By the time I got to the shoreline farthest from me, I was getting about the right balance.
The Beast also shot this one.
Then, I was an almost winner, almost in the right spot at almost the right time, an adult bald eagle flying past the fall foliage.
I got the eagle at its closest approach to me.
I had planned on cropping down on the eagle as I was shooting these, but there’s really no reason to. I get better images of eagles on a regular basis, and these images double as landscapes, I just wish that the eagle had been closer.
I’m impressed by how well the Beast performed for these, here’s a 500 mm landscape as another example of what it can do in good light.
Having seen the eagle and foliage together, and with flocks of geese returning to the lake, I decided to try geese and foliage shots.
The geese gave me photo ops that the eagle hadn’t.
Another case of being an almost winner, if the geese had been a little closer, and the surface of the lake smoother, this would have been a stunner.
I couldn’t resist zooming out for this next one, to me, it says fall in Michigan, with geese honking away on a lake ringed with fall color.
My next stop was the small pond that normally produces a few photos for me, on this day, a turtle was all I could come up with.
It has been a wet fall here, so I was hoping to find a few mushrooms and such, I wasn’t completely disappointed. Here’s the view that I would have settled for in the past.
But, with my short lenses, I can get down low now days, and get a better shot.
The reason that I use a shorter lens is to get the depth of field to get all the mushrooms and some of their surroundings in focus. I also find the vari-angle display of the Canon 60 D body helpful, I don’t have to lay on my belly in the dirt to shoot those shots. 😉
As I was walking along through the fallen, colorful leaves, I looked for opportunities to shoot those scenes.
I’m throwing this next one in as a reminder of what not to do!
It was a great scene, but I shot it in portrait orientation, missed the composition by a mile, and ended up with way too much uninteresting foreground, with the colors virtually disappearing because I missed the composition. I cropped that section out of a much larger image. If I had spent a few more minutes analyzing the scene, that could have been my best photo of the day.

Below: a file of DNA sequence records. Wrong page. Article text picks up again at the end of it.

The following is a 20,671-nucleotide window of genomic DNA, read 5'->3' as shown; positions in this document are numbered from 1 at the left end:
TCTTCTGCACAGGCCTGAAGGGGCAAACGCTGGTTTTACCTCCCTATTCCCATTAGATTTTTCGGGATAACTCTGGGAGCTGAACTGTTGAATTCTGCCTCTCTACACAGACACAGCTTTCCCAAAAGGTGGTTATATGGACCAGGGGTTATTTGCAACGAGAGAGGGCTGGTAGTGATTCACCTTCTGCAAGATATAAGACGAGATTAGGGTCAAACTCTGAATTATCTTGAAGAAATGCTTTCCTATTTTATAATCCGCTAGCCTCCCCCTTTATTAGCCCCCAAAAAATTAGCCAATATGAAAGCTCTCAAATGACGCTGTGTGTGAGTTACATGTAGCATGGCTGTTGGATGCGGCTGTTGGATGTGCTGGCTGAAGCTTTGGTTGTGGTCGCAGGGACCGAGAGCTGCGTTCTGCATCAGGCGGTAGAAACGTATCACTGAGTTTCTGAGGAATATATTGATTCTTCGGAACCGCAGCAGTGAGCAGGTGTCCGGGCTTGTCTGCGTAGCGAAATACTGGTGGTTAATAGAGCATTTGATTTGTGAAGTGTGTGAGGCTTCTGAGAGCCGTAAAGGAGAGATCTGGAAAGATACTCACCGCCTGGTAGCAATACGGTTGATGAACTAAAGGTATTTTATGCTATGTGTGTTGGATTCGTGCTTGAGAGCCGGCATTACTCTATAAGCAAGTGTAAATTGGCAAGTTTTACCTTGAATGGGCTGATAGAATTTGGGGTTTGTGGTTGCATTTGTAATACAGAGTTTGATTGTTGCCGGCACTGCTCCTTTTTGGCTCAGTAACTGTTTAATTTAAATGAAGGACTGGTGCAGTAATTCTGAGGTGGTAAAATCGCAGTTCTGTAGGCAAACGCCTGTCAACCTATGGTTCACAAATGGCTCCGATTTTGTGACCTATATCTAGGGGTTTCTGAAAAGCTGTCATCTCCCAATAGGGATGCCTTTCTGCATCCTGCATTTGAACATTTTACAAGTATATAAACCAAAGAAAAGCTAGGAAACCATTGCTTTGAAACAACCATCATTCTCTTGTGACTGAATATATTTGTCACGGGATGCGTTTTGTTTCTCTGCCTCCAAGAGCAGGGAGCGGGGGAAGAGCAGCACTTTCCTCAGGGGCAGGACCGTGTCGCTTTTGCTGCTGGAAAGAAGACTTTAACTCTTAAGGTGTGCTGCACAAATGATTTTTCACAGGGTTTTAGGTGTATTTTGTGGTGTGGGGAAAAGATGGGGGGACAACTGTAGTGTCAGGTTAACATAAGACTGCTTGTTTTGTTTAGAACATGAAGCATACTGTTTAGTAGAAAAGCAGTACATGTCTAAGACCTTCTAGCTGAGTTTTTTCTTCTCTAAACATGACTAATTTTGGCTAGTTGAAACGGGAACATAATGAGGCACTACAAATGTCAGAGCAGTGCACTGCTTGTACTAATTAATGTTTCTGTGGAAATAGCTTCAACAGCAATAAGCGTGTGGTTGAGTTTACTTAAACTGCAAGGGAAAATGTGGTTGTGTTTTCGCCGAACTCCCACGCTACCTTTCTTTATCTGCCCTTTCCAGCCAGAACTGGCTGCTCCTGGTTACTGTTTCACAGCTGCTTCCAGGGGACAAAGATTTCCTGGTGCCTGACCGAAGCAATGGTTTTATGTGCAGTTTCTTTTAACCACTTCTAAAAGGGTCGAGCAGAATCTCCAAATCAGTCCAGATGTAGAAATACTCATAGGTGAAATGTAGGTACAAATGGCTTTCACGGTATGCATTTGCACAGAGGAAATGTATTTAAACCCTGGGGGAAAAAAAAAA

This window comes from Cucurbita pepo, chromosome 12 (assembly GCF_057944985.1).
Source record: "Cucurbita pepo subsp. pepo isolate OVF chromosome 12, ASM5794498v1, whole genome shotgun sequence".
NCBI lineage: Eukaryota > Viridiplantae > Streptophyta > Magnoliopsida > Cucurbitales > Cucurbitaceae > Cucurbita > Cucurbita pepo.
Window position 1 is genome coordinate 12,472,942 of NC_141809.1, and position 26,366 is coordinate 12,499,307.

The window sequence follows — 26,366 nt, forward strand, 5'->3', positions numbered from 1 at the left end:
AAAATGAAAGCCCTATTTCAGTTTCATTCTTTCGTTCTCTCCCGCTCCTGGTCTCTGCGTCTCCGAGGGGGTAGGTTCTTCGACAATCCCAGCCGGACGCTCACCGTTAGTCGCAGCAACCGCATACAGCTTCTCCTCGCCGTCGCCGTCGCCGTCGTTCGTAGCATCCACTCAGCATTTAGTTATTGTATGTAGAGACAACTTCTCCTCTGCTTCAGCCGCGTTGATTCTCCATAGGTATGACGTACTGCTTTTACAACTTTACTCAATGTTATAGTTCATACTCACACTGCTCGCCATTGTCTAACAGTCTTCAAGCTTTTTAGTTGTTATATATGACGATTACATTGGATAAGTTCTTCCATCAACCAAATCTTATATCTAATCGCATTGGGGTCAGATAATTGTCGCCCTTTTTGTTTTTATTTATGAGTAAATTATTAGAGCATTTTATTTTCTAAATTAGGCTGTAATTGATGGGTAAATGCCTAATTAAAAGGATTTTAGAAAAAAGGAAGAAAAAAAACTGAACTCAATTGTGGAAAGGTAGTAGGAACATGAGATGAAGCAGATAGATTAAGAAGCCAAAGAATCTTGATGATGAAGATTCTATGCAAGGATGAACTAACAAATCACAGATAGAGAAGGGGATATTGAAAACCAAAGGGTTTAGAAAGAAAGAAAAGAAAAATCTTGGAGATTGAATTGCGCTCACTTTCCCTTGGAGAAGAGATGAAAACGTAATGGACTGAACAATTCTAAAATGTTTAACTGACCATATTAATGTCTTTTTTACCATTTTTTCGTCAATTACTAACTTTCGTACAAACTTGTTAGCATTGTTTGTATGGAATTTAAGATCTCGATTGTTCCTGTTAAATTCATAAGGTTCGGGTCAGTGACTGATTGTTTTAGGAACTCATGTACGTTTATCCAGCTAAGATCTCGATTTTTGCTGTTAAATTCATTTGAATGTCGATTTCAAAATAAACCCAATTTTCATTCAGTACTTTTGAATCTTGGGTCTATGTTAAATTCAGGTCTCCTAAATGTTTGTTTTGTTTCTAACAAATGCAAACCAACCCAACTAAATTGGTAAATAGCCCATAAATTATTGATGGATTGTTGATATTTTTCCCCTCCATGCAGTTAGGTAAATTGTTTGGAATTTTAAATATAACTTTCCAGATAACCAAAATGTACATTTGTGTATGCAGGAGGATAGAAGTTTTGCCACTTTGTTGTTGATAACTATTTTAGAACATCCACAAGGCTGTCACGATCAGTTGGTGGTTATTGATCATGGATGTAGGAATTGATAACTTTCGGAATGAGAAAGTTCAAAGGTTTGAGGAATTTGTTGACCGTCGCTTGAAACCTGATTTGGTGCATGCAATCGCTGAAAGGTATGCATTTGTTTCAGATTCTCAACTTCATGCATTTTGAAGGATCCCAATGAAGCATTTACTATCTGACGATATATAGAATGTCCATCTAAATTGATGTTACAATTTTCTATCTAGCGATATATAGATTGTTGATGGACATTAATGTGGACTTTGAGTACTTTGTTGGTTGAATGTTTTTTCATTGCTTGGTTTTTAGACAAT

I continued on, and found a few interesting things to shoot clustered in a small area. As I was getting ready to shoot them, I decided that this was worthy of a photo.
With the Beast set aside in a safe spot, I shot this…
…decided that they would look better with more light, so I broke out my lighting equipment for this one…
…and this one…
…and this one, which I believe is a slime mold, but I’m probably wrong about that.
I was using either the LED light, the flash unit, or both for those, it sure takes a lot of light for macro photos! While the day had started mostly sunny, by then, the clouds had mostly obscured the sun. But, a break in the clouds prompted me to shoot this scene a second time.
About the mushrooms and other things in the photos above, I hate to ask, but maybe Allen, who does the New Hampshire Garden Solutions blog can ID a few of those things.
So, I continued along the way, still looking for things to photograph, as always.
As Tom, (Mr. Tootlepedal) pointed out, there’s a lot to landscape photography as far as getting the composition right so that the elements of an image lead a viewer’s eyes around an image well, this is a fail.
There’s something about the second one there, that confuses my eyes as I view it, I don’t know how else to describe it, or what I did wrong though.
I don’t know what these growths are either.
I do know that these are leaves though. 😉
Okay, another mystery to me.
I don’t know if the orange things were one of these again…
…as this was the end of a log right on the trail, and I’m sure that the orange things had been crushed by other hikers, but, I don’t know what they looked like before they were crushed. Anyway, here’s a closer view of one.
On a completely different track, there were several species of waterfowl on the lake, but I never got a good shot of any of them other than the geese. However, here’s a bad photo of a pied-billed grebe for the record.
My main goal, besides landscapes, was birds of course, but herds of humans had interfered with my photographing birds all day long. I finally got close to a few.
That didn’t mean that I got good shots though, I was in too much of a hurry, as I could hear another herd of humans approaching. I did get two of a ruby-crowned kinglet displaying his ruby crown though.
Then, the kinglet let me know what it thought of me. 🙂
About that time, the herd of humans tramped past me, and that was the end of the birds.
I shot this scene which I really like…
…in fact, I like the image more than I thought that I would, however, I should have shot this to process in Photomatix to create a HDR image to control the blown out sky. There’s no definition to the clouds at all since they are so badly blown out. (over-exposed) I’m still learning, but one thing that I need to remember is when in doubt, don’t slack off, set-up and shoot for a HDR image.
Maybe that could be spruced up a bit in Lightroom? I hope to be able to afford a new computer by next spring, and if so, I’ll be adding Lightroom to my software, which right now is limited to what Canon ships with their cameras, and Photomatix. I’d do more HDR landscapes, but it takes my poor 10-year-old computer forever to process each image, I don’t have the patience for it.